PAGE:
Jack Hinson’s One-Man War: A Civil War Sniper
Tom C. McKenney
Reviewed by Dr. Michael J. Deeb
|TITLE:||Jack Hinson’s One-Man War: A Civil War Sniper
|AUTHOR:||Tom C. McKenney|
|ORDERING:||Pelican Publishing Company|
Lt. Col McKenney’s book chronicles the Federal military occupation during the Civil War of a section of the Tennessee/Kentucky border called “Between the Rivers.”
Veterans of the Revolutionary War had settled in this land between the Tennessee and Cumberland rivers in the late eighteenth century. They had received land grants there as a reward for their service in the war for independence. Because of their isolation the customs and attitudes of the people who lived there hadn’t changed much since. So, it is not surprising that others judged them to be “behind the times.”
In his introduction, the author tells us that he “filled in some blanks.” This means that he attributed thoughts and emotions to Jack Hinson and others for which there is no supportive record. What the reader has then, is a story in which this author weds informed fiction and researched fact.
McKenney tells the reader that, following the surrender of Fort Donaldson in 1861 Union forces dominated the area ‘tween the rivers’ through the remainder of the Civil War.
The author also reminds us that the occupation policies of General T. Sherman and his subordinates ignored the rule of law and the very Constitution they were at war to defend. Further, he insists that Union rule of the civilian population there was undisciplined, indiscriminate and cruel. Giving the reader many vivid examples of the savage acts perpetrated against a defenseless populace, the author creates the backdrop for his story; that of a respected landowner, Jack Hinson, reluctantly taking sides in the struggle when Union policies affected his family in a startling way.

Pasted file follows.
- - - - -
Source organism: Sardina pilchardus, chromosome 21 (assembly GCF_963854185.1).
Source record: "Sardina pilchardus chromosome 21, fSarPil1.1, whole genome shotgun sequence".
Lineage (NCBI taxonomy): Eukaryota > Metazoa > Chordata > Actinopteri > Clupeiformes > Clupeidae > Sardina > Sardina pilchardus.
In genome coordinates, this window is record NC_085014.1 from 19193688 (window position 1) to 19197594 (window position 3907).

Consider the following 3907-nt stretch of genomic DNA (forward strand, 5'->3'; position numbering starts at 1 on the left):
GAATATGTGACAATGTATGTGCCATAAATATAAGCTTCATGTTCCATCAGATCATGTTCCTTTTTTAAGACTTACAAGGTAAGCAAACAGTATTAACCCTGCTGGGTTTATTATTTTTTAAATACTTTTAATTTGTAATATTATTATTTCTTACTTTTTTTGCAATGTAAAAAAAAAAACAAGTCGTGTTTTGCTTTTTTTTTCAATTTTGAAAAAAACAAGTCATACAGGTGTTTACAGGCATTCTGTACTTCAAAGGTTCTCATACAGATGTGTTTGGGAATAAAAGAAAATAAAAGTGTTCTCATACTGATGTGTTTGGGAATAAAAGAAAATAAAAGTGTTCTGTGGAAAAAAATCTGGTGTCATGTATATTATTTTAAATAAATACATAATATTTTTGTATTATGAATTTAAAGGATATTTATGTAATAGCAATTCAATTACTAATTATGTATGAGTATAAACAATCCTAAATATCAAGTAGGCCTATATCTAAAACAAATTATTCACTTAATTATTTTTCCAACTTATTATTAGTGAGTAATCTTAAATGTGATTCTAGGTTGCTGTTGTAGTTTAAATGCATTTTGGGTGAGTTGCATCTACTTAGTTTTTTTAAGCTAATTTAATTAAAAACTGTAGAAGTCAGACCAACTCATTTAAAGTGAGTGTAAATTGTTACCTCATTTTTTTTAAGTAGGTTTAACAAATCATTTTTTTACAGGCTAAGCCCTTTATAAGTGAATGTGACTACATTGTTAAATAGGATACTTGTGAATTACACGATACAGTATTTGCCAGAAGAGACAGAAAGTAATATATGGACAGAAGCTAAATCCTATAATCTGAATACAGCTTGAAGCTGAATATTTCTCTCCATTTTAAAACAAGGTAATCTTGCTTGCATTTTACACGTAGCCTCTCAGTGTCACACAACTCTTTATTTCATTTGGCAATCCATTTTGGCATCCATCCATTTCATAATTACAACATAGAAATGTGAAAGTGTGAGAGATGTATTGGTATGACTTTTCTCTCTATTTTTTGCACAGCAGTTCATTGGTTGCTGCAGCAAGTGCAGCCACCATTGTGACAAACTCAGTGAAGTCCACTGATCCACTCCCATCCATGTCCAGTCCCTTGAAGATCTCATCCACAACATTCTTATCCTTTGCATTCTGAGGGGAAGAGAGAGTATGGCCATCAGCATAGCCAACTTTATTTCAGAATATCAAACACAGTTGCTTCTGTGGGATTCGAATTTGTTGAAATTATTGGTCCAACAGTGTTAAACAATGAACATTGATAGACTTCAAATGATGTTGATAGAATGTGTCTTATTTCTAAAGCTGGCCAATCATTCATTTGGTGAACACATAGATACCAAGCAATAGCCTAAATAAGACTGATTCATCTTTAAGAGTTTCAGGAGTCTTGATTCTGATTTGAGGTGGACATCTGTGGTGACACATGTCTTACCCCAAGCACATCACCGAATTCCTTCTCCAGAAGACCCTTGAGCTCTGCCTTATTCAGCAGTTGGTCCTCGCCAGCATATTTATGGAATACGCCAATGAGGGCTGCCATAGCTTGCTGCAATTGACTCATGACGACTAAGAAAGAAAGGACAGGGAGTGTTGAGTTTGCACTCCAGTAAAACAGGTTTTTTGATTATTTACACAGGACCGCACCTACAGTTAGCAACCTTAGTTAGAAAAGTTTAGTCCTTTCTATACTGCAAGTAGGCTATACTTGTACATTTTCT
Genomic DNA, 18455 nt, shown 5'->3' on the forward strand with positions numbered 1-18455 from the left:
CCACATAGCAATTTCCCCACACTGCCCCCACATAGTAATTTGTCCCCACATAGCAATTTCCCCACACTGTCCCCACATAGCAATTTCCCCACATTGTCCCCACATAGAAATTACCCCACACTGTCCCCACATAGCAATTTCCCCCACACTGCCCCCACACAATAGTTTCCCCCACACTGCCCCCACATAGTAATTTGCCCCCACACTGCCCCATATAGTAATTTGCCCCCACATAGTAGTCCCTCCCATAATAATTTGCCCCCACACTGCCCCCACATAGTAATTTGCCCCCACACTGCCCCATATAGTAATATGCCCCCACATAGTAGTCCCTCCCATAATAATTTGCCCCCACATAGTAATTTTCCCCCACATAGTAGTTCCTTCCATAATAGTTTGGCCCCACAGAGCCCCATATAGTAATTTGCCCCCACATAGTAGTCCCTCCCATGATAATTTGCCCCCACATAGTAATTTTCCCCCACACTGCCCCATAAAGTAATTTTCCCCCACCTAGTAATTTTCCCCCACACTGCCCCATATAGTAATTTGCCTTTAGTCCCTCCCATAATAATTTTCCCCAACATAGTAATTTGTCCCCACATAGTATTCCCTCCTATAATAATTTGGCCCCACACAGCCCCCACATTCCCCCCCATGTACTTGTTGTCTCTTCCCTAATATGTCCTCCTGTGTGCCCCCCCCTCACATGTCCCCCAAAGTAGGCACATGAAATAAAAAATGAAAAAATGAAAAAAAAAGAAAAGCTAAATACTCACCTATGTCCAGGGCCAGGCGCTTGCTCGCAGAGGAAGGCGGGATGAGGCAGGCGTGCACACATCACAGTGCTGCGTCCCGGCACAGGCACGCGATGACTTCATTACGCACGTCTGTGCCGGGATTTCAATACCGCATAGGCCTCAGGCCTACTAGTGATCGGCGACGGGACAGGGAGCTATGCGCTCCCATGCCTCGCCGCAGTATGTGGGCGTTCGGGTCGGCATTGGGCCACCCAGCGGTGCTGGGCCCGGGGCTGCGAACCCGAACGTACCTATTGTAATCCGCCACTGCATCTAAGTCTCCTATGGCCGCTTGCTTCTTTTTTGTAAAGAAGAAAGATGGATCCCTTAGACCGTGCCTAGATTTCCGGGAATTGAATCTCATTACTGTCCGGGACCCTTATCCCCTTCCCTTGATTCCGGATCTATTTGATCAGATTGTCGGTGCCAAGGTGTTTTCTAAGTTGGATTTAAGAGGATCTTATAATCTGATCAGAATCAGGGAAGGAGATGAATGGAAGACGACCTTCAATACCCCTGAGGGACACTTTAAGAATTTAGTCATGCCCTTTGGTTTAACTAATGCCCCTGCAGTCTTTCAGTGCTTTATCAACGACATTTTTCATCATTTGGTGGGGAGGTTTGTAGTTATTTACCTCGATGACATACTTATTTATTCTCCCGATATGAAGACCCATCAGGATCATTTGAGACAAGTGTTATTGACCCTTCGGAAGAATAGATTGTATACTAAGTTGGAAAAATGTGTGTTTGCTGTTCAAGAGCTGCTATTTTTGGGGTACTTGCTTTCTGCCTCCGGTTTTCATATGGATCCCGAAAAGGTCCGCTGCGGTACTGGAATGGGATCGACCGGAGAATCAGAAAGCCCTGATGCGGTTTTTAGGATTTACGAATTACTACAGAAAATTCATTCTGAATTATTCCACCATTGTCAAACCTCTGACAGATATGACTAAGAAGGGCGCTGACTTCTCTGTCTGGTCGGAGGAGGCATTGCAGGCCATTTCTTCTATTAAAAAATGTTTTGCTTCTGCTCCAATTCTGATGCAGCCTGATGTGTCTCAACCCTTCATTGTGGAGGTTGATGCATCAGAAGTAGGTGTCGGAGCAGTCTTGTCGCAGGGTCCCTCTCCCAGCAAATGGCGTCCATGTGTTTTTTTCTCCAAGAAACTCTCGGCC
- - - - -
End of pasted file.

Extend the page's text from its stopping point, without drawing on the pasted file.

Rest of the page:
Acting alone, this reluctant warrior carefully prepared for his war against the Union occupiers of the area between the rivers. He gathered his weapons, identified vantage points from which to fire and safe places in the hills in which he could live. With the harvest in the barns and the smokehouse full, he was ready to move his family out of the area to safety.
During his war of vengeance, we see that Hinson only kept track of the men in uniform he killed. The outlaws and bushwhackers he killed were so far beneath contempt he did not keep any record of their killing.
This biographical work of fact and fiction is well crafted. His descriptions of the seasons, the planting, harvesting and processing of the crops were all especially vivid and helpful to an understanding of the lives of the people who lived ‘between the rivers’. The maps the author provides early in his work do not give the reader a clear understanding of the geography. While some drawings helped, a map or two later in the work would have helped us better ‘see’ Jack Hinson’s war against the Union and his life after the Civil war was over. Never the less, “Jack Hinson’s One-Man War is an enjoyable read.
Reviewed by: Dr. Michael J. Deeb. Teacher of American History and author of Civil War era novels: Duty and Honor: Duty Accomplished: and Honor Restored.